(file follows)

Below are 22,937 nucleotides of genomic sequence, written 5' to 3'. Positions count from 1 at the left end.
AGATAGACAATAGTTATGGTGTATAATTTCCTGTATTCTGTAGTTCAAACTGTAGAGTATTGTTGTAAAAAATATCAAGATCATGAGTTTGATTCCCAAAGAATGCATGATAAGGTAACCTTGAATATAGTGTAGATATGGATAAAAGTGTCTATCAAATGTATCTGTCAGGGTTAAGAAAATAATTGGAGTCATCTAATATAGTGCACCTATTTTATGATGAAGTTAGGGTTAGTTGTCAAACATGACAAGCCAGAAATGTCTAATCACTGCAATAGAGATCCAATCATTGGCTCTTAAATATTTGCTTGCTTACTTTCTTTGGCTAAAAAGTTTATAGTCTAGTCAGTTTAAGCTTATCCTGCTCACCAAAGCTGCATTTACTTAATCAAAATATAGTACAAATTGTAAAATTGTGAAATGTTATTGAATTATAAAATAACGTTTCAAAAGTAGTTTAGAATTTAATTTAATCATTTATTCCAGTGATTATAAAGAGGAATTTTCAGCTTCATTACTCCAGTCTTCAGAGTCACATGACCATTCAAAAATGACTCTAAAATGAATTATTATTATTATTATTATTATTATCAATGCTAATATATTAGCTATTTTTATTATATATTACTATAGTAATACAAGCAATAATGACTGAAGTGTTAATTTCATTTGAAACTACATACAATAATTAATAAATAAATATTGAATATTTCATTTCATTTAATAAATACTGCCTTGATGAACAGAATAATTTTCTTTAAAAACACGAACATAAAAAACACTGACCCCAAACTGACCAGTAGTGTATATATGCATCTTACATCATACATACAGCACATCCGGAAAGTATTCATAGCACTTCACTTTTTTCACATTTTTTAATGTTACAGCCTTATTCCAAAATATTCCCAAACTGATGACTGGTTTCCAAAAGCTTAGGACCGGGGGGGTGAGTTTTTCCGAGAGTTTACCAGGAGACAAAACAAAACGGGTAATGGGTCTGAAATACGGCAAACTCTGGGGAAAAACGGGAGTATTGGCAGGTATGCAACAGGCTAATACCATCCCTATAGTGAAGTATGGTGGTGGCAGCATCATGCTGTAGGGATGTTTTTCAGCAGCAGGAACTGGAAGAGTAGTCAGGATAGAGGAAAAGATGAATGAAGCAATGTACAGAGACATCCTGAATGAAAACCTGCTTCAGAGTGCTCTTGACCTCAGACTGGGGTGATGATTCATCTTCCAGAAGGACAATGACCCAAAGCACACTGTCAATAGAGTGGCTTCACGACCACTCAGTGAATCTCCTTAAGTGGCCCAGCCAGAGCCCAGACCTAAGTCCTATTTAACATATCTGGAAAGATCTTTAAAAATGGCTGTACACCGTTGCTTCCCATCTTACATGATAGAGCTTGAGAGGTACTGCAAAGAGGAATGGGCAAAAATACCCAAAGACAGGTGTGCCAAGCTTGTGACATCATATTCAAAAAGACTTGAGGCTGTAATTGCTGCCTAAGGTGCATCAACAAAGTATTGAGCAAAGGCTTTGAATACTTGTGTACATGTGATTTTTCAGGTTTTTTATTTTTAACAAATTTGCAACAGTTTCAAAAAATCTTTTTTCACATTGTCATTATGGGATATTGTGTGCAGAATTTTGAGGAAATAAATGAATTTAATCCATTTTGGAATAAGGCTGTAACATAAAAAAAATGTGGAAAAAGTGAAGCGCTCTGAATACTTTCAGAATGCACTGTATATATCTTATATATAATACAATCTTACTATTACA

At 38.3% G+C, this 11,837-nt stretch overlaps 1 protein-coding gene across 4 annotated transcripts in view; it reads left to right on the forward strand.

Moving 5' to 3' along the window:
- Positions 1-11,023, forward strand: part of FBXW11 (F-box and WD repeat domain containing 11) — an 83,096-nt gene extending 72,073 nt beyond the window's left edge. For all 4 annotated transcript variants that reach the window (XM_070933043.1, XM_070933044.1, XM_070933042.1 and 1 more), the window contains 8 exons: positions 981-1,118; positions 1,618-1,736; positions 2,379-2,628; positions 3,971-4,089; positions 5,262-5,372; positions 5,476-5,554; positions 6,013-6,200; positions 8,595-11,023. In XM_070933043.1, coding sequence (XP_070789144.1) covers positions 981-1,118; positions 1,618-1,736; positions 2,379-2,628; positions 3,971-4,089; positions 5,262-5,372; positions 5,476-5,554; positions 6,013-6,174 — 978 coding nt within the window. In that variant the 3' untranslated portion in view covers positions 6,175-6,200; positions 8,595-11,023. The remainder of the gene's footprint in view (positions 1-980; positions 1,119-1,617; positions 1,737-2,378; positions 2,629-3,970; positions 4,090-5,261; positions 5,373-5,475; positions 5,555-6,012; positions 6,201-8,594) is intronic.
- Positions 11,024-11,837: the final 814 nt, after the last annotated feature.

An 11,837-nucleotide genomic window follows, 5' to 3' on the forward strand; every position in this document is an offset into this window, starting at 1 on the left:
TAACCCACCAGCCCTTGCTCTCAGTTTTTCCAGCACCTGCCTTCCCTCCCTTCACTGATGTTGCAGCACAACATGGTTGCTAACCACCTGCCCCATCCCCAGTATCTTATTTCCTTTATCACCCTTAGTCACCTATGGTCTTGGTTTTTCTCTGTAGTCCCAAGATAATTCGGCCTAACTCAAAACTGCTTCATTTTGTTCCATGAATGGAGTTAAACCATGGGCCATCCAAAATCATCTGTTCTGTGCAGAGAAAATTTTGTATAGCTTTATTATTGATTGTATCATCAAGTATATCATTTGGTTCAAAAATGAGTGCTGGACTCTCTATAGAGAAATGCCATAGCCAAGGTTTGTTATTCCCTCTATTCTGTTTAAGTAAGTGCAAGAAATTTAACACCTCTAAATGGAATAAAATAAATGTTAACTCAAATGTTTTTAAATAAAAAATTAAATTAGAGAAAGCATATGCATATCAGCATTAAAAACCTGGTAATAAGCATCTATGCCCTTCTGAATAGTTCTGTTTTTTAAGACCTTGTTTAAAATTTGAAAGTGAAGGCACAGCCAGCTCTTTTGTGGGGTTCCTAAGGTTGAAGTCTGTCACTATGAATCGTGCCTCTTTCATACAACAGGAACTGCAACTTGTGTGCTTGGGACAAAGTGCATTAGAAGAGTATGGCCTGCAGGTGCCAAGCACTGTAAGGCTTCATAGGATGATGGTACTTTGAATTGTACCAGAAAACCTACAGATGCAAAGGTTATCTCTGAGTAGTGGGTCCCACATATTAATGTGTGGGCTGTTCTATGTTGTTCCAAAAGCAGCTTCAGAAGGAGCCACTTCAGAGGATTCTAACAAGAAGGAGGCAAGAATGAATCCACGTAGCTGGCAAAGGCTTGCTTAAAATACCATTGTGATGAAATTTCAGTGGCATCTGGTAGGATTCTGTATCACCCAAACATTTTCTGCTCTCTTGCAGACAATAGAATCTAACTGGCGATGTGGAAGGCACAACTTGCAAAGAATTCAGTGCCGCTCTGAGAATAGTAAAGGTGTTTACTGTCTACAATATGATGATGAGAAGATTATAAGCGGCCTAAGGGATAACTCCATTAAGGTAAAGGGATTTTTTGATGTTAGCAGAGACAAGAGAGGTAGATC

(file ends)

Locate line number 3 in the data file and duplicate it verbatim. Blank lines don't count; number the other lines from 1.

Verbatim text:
At 38.3% G+C, this 11,837-nt stretch overlaps 1 protein-coding gene across 4 annotated transcripts in view; it reads left to right on the forward strand.